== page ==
If you currently shoot lots of film and pay for lots of prints, or you have a business that uses photographs on a regular basis, then the higher up-front costs of a digital camera are quickly offset by savings on film, processing and perhaps even scanning your film into the computer. Some simple calculations will tell you where you stand.

Myth 5: Transferring pictures to the computer is slow.
Reality: Transferring pictures to the computer can be slow and tedious. But it doesn’t have to be. That’s because a variety of low-cost options exist that accelerate the transfer process.

For example, an external memory card reader that connects to the USB port on the computer is many times quicker than the serial port connection on many older digital cameras. And a memory card reader that connects to an IEEE 1394 (also called FireWire, or i.Link) port is noticeably faster than a USB-connected reader.

The fastest memory card readers transfer three or four high-resolution JPEG format photos to the computer in one second.

Myth 6: There is no good, affordable software for browsing and editing digital photos.
Reality: Software companies have heard the message on this one. The result has been the development of a wide range of inexpensive (less than $50), full-featured applications for viewing and adjusting photographs. Choosing from the many good software options is the tough part now. The My Pictures folder in Windows XP helps get you started—it offers the ability to organize, view, and even rotate photos.

Myth 7: Making prints from digital photos is difficult.
Reality: Software companies have heard the message on this one too. For example, the Photo Printing wizard in Windows XP streamlines the printing of photographs down to a few mouse clicks. Popular image browsers have also beefed up their photo printing capabilities.

Plus, if you’d prefer to leave the printing to someone else, online photo services manage this task for you. All you need to do is upload the photos to the service of your choice, pick the size of prints you’d like, then wait to receive the finished product in the mail.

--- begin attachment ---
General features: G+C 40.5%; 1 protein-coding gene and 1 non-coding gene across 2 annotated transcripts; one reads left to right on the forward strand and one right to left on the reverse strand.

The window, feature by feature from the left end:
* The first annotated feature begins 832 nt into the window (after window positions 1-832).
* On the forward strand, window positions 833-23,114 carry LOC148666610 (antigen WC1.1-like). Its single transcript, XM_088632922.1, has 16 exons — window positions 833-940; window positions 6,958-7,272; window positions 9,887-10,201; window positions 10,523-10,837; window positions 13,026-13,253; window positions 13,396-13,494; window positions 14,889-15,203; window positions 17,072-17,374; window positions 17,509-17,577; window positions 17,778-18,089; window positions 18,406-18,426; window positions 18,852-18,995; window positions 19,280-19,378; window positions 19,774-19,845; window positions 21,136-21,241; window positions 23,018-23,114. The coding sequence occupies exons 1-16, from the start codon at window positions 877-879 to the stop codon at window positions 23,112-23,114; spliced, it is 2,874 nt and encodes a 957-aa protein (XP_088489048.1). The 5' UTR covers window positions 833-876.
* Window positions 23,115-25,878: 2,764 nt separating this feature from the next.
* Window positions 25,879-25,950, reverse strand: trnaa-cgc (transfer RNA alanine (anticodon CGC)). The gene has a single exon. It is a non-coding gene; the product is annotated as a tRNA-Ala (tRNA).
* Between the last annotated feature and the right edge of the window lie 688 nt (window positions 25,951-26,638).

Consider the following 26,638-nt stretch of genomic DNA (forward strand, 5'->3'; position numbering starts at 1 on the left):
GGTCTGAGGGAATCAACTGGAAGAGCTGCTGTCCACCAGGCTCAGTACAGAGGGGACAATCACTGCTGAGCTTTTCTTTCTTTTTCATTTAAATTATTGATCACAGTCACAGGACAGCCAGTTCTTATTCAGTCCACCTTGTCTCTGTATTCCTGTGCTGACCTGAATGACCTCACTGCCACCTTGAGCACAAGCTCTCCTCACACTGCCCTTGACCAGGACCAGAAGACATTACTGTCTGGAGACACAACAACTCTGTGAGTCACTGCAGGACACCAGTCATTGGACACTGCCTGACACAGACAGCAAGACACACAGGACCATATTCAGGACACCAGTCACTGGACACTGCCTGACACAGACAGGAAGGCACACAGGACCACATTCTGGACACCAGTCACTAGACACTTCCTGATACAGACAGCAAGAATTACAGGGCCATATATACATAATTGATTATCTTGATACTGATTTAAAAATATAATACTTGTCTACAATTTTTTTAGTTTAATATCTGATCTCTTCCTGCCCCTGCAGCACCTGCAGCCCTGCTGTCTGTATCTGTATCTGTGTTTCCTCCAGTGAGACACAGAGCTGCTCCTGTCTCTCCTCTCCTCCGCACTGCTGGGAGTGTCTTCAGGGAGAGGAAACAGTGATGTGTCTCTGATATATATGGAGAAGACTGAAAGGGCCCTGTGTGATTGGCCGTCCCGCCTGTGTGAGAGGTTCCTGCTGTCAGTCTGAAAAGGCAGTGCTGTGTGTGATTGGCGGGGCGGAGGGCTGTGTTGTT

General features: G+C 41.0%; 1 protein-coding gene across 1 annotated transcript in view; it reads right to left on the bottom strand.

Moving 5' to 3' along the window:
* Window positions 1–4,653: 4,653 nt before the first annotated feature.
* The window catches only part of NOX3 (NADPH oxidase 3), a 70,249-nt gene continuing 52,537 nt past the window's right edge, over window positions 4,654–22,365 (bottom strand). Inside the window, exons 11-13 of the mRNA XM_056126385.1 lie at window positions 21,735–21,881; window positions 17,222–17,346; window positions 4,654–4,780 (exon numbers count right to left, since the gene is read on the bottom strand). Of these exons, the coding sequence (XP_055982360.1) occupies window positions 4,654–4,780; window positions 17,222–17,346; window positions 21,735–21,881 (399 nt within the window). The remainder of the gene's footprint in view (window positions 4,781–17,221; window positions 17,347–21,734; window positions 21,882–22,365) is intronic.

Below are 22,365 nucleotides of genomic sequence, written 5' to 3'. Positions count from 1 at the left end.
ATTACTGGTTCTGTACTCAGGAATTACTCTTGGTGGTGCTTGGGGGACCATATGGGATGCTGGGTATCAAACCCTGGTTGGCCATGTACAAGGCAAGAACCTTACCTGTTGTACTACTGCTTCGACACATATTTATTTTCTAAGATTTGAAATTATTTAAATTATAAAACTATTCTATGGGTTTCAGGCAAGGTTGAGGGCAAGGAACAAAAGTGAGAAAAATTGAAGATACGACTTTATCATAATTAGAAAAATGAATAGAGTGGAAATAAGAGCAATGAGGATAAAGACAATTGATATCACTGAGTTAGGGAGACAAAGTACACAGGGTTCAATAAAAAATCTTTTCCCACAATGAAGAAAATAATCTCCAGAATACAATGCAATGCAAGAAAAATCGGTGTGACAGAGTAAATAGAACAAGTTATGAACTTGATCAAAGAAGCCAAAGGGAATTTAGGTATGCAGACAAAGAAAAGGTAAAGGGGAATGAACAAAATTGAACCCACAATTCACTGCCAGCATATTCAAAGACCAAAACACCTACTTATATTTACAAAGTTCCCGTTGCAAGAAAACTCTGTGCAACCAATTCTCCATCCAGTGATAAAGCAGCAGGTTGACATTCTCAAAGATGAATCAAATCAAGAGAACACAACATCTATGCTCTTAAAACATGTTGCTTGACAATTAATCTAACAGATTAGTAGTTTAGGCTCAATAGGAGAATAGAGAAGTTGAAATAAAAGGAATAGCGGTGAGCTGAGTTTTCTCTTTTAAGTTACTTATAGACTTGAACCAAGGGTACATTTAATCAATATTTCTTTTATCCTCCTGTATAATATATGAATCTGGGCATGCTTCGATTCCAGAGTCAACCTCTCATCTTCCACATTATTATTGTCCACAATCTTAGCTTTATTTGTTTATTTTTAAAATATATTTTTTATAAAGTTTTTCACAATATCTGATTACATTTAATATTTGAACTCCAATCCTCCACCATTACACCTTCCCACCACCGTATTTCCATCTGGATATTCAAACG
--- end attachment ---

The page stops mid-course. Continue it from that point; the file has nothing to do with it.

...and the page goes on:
Myth 8: Prints from digital photos look bad.
Reality: How true this used to be. In its infancy, digital photo printers produced prints that did not compare favorably with traditional photo prints. The so-so quality of images from early digital cameras didn’t help matters.

That’s all changed. Not only have digital printing technologies dramatically improved, camera and printer manufacturers are working hard to ensure that what the printer prints is of equal quality to what the camera captured. The net effect is digital photo prints that are often indistinguishable from old-fashioned film prints.

This is a good thing. Though digital photography offers many new opportunities for sharing your photographs, one of the most popular ways remains the tried-and-true print.

Myth 9: Organizing and storing digital photos is costly and time-consuming.
Reality: With Windows XP, you have all the tools you need to quickly and efficiently organize your digital photos. Add a CD writer (your computer may already have one installed) and you can reliably store your photos for years to come. The CD Writing wizard in Windows XP can help there, too.
Myth 10: Digital photography is too much fun.

Myth 10: Digital photography is too much fun.
Reality: Can’t debunk this one—it’s true! ”

The whole article is posted here.